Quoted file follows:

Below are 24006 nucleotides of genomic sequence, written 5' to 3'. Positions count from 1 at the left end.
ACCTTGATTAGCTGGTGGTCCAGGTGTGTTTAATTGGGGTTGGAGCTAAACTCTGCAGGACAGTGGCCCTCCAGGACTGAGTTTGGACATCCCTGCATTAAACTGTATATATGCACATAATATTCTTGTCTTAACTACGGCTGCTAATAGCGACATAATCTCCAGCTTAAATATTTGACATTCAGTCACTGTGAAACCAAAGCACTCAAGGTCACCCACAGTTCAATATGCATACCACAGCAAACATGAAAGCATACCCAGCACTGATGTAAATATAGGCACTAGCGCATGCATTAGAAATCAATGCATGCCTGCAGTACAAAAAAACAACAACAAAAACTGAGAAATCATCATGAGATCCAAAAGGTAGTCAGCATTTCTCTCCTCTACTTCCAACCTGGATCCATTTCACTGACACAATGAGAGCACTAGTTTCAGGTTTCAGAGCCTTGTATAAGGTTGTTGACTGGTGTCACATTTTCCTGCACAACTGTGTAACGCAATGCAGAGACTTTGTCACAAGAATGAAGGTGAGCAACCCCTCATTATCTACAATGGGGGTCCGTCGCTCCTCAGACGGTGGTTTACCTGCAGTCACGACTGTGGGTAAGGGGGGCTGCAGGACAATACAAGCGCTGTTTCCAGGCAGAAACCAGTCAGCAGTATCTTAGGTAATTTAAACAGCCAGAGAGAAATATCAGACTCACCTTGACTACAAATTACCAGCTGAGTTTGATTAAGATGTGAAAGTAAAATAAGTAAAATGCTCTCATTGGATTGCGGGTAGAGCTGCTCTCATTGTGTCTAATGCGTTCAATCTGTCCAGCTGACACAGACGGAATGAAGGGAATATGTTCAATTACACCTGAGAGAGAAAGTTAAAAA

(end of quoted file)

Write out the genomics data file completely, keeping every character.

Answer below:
Below are 24006 nucleotides of genomic sequence, written 5' to 3'. Positions count from 1 at the left end.
ACCTTGATTAGCTGGTGGTCCAGGTGTGTTTAATTGGGGTTGGAGCTAAACTCTGCAGGACAGTGGCCCTCCAGGACTGAGTTTGGACATCCCTGCATTAAACTGTATATATGCACATAATATTCTTGTCTTAACTACGGCTGCTAATAGCGACATAATCTCCAGCTTAAATATTTGACATTCAGTCACTGTGAAACCAAAGCACTCAAGGTCACCCACAGTTCAATATGCATACCACAGCAAACATGAAAGCATACCCAGCACTGATGTAAATATAGGCACTAGCGCATGCATTAGAAATCAATGCATGCCTGCAGTACAAAAAAACAACAACAAAAACTGAGAAATCATCATGAGATCCAAAAGGTAGTCAGCATTTCTCTCCTCTACTTCCAACCTGGATCCATTTCACTGACACAATGAGAGCACTAGTTTCAGGTTTCAGAGCCTTGTATAAGGTTGTTGACTGGTGTCACATTTTCCTGCACAACTGTGTAACGCAATGCAGAGACTTTGTCACAAGAATGAAGGTGAGCAACCCCTCATTATCTACAATGGGGGTCCGTCGCTCCTCAGACGGTGGTTTACCTGCAGTCACGACTGTGGGTAAGGGGGGCTGCAGGACAATACAAGCGCTGTTTCCAGGCAGAAACCAGTCAGCAGTATCTTAGGTAATTTAAACAGCCAGAGAGAAATATCAGACTCACCTTGACTACAAATTACCAGCTGAGTTTGATTAAGATGTGAAAGTAAAATAAGTAAAATGCTCTCATTGGATTGCGGGTAGAGCTGCTCTCATTGTGTCTAATGCGTTCAATCTGTCCAGCTGACACAGACGGAATGAAGGGAATATGTTCAATTACACCTGAGAGAGAAAGTTAAAAA